It wasn’t a problem for the gliding school which accepted her at the age of 15. The problem lay with her parents, so she didn’t bother telling them about her lessons.

The utility biplane Polikarpov Po-2. By Douzeff – CC BY-SA 3.0

The following year, she made her first parachute jump. Shortly after, she made her first solo flight. It didn’t take her parents long to find out, and they weren’t too happy about it. Fortunately, she didn’t care and tried to get herself a pilot’s license.

But while the gliding school had no objections about teaching a teenage girl how to fly and to parachute, the pilot school did. Enter Polina Denisovna Osipenko. She was most notable as the second pilot who, together with Valentina Grizodubova and Marina Raskova performed a non-stop flight between Moscow and the Sea of Okhotsk, setting a new distance record for non-stop flights operated by women. They all later became a Hero of the Soviet Union, the highest military distinction in Soviet Union.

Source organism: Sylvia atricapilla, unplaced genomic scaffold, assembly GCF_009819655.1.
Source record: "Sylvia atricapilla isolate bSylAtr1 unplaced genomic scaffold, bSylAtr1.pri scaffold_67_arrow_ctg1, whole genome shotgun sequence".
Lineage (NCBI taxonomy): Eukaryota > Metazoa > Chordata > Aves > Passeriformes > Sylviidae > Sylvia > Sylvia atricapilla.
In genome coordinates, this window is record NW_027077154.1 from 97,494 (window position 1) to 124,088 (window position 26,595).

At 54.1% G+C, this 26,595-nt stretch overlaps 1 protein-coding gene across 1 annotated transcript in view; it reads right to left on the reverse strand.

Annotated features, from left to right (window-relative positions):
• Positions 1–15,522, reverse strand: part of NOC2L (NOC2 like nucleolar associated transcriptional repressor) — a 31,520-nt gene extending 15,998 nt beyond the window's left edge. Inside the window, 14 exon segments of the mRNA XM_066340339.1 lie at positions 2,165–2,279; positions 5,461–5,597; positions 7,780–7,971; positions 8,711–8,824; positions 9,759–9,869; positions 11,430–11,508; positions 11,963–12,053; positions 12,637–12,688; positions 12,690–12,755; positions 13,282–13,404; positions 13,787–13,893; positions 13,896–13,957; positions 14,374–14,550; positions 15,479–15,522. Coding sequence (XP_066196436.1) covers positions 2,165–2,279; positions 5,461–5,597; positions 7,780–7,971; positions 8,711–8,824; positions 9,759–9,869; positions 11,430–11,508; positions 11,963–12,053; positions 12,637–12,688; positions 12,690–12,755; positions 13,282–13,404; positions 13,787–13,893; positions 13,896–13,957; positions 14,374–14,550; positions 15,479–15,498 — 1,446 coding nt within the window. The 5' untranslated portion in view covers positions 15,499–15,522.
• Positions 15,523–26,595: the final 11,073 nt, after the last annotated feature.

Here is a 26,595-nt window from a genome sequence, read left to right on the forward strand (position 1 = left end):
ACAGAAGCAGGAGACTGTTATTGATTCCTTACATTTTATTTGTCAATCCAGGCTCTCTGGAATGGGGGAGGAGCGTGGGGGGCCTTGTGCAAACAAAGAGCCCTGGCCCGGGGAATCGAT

Osipenko was also the Inspector for Aviation in the Moscow Military District. With her recommendation, the young enthusiastic Nadezhda Popova (Nadia) got into the flight school at Kherson (in southern Ukraine), graduated at 18, and became a flight instructor.

A rebuilt Messerschmitt Bf 109 G-2. By Kogo – CC BY-SA 2.0

Her timing was perfect since it was 1939 and WWII had just begun. When Germany invaded two years later, Nadezhda tried to join the military, but they refused to take her in.

But in October 1941, Joseph Stalin (leader of the Soviet Union) set up several women’s regiments, including three air units. Nadezhda joined the 558 th Night Bomber Regiment because she wanted revenge.